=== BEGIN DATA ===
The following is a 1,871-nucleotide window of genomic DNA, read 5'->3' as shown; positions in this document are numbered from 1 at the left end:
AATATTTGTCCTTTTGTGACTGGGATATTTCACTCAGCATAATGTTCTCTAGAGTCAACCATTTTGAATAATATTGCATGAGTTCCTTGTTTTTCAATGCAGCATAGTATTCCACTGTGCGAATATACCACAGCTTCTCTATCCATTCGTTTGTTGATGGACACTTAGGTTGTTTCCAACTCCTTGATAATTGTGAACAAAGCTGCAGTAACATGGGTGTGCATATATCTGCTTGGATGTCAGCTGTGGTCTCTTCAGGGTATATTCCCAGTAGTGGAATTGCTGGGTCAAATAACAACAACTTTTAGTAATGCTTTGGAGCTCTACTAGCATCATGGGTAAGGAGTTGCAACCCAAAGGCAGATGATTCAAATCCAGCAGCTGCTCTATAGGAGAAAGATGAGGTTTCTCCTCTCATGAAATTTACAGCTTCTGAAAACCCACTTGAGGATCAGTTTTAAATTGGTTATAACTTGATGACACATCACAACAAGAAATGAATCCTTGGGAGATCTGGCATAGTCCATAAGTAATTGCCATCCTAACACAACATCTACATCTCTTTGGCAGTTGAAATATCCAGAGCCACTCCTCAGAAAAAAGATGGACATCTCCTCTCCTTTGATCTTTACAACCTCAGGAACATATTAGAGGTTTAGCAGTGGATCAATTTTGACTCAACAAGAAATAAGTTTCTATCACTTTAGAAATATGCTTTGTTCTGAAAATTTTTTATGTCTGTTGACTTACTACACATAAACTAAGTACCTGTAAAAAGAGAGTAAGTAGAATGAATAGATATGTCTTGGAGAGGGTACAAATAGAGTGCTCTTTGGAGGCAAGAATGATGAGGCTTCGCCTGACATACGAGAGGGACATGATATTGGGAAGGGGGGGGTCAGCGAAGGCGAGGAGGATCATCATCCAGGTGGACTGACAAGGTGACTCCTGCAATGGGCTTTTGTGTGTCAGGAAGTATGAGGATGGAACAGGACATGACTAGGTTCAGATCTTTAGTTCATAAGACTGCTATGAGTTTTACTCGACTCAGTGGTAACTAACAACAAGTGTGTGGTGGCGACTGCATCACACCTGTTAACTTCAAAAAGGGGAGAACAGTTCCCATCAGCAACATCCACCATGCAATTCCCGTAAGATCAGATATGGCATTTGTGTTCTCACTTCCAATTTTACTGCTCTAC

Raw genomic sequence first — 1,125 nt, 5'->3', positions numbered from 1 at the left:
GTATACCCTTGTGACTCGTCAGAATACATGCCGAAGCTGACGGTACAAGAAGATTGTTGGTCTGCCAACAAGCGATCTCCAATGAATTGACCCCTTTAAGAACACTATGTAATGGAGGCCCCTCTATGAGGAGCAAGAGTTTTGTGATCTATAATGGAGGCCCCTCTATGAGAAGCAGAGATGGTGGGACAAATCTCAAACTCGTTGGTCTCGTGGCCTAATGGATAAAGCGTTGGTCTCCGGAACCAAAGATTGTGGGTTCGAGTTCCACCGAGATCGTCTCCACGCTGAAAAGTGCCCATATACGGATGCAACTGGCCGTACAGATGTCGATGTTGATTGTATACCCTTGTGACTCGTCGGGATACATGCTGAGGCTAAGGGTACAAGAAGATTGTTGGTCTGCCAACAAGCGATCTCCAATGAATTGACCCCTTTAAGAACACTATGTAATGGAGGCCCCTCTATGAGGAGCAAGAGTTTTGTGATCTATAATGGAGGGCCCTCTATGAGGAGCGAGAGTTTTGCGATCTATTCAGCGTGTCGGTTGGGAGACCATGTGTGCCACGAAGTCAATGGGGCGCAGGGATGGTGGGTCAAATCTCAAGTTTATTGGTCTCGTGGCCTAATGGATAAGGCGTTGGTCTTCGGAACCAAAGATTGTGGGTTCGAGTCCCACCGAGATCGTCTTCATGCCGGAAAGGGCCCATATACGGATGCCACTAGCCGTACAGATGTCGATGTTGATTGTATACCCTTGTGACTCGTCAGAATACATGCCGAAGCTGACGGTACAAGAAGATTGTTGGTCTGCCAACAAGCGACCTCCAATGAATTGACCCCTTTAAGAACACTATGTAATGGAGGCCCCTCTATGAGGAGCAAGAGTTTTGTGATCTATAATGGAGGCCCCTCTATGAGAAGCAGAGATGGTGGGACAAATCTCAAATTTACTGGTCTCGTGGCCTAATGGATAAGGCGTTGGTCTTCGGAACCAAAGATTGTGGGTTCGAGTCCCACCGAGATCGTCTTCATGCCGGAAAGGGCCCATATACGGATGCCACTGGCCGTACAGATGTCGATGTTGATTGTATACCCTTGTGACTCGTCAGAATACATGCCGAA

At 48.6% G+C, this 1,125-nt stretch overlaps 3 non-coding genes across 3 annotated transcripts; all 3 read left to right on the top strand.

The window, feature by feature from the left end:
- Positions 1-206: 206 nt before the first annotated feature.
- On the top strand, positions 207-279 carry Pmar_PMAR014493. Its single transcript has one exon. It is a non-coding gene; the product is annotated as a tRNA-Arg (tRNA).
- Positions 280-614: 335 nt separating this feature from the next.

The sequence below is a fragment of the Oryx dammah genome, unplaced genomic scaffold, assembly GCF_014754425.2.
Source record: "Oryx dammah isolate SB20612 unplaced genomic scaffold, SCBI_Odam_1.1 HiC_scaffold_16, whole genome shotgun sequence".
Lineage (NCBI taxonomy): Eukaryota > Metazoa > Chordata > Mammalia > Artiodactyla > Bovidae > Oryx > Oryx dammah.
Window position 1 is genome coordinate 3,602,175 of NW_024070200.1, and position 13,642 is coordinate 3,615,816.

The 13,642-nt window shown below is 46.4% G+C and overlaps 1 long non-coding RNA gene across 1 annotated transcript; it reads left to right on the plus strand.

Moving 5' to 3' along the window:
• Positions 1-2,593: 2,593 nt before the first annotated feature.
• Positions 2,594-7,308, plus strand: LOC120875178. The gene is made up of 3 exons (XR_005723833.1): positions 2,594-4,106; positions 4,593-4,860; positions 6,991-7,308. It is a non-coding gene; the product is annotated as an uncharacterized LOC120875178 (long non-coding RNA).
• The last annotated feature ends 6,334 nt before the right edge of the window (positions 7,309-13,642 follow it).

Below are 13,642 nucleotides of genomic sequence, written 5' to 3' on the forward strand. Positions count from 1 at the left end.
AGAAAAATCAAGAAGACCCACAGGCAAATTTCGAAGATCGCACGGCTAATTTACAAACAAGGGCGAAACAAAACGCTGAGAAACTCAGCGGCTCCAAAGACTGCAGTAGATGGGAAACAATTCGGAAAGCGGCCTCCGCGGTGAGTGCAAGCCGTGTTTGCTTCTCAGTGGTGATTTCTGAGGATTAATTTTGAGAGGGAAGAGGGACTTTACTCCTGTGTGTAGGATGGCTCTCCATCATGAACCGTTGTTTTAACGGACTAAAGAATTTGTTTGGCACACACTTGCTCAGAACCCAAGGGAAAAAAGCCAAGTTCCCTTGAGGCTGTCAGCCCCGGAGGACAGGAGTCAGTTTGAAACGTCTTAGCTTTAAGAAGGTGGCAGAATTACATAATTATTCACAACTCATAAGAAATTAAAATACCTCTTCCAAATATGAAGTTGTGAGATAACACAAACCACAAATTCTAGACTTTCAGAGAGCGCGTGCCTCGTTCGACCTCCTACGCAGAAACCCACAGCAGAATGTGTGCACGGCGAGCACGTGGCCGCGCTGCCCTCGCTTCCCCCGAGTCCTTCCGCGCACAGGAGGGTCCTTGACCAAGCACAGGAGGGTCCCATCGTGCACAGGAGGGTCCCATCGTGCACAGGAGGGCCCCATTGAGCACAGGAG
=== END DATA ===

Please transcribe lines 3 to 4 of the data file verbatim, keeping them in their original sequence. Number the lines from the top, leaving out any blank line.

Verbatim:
Raw genomic sequence first — 1,125 nt, 5'->3', positions numbered from 1 at the left:
GTATACCCTTGTGACTCGTCAGAATACATGCCGAAGCTGACGGTACAAGAAGATTGTTGGTCTGCCAACAAGCGATCTCCAATGAATTGACCCCTTTAAGAACACTATGTAATGGAGGCCCCTCTATGAGGAGCAAGAGTTTTGTGATCTATAATGGAGGCCCCTCTATGAGAAGCAGAGATGGTGGGACAAATCTCAAACTCGTTGGTCTCGTGGCCTAATGGATAAAGCGTTGGTCTCCGGAACCAAAGATTGTGGGTTCGAGTTCCACCGAGATCGTCTCCACGCTGAAAAGTGCCCATATACGGATGCAACTGGCCGTACAGATGTCGATGTTGATTGTATACCCTTGTGACTCGTCGGGATACATGCTGAGGCTAAGGGTACAAGAAGATTGTTGGTCTGCCAACAAGCGATCTCCAATGAATTGACCCCTTTAAGAACACTATGTAATGGAGGCCCCTCTATGAGGAGCAAGAGTTTTGTGATCTATAATGGAGGGCCCTCTATGAGGAGCGAGAGTTTTGCGATCTATTCAGCGTGTCGGTTGGGAGACCATGTGTGCCACGAAGTCAATGGGGCGCAGGGATGGTGGGTCAAATCTCAAGTTTATTGGTCTCGTGGCCTAATGGATAAGGCGTTGGTCTTCGGAACCAAAGATTGTGGGTTCGAGTCCCACCGAGATCGTCTTCATGCCGGAAAGGGCCCATATACGGATGCCACTAGCCGTACAGATGTCGATGTTGATTGTATACCCTTGTGACTCGTCAGAATACATGCCGAAGCTGACGGTACAAGAAGATTGTTGGTCTGCCAACAAGCGACCTCCAATGAATTGACCCCTTTAAGAACACTATGTAATGGAGGCCCCTCTATGAGGAGCAAGAGTTTTGTGATCTATAATGGAGGCCCCTCTATGAGAAGCAGAGATGGTGGGACAAATCTCAAATTTACTGGTCTCGTGGCCTAATGGATAAGGCGTTGGTCTTCGGAACCAAAGATTGTGGGTTCGAGTCCCACCGAGATCGTCTTCATGCCGGAAAGGGCCCATATACGGATGCCACTGGCCGTACAGATGTCGATGTTGATTGTATACCCTTGTGACTCGTCAGAATACATGCCGAA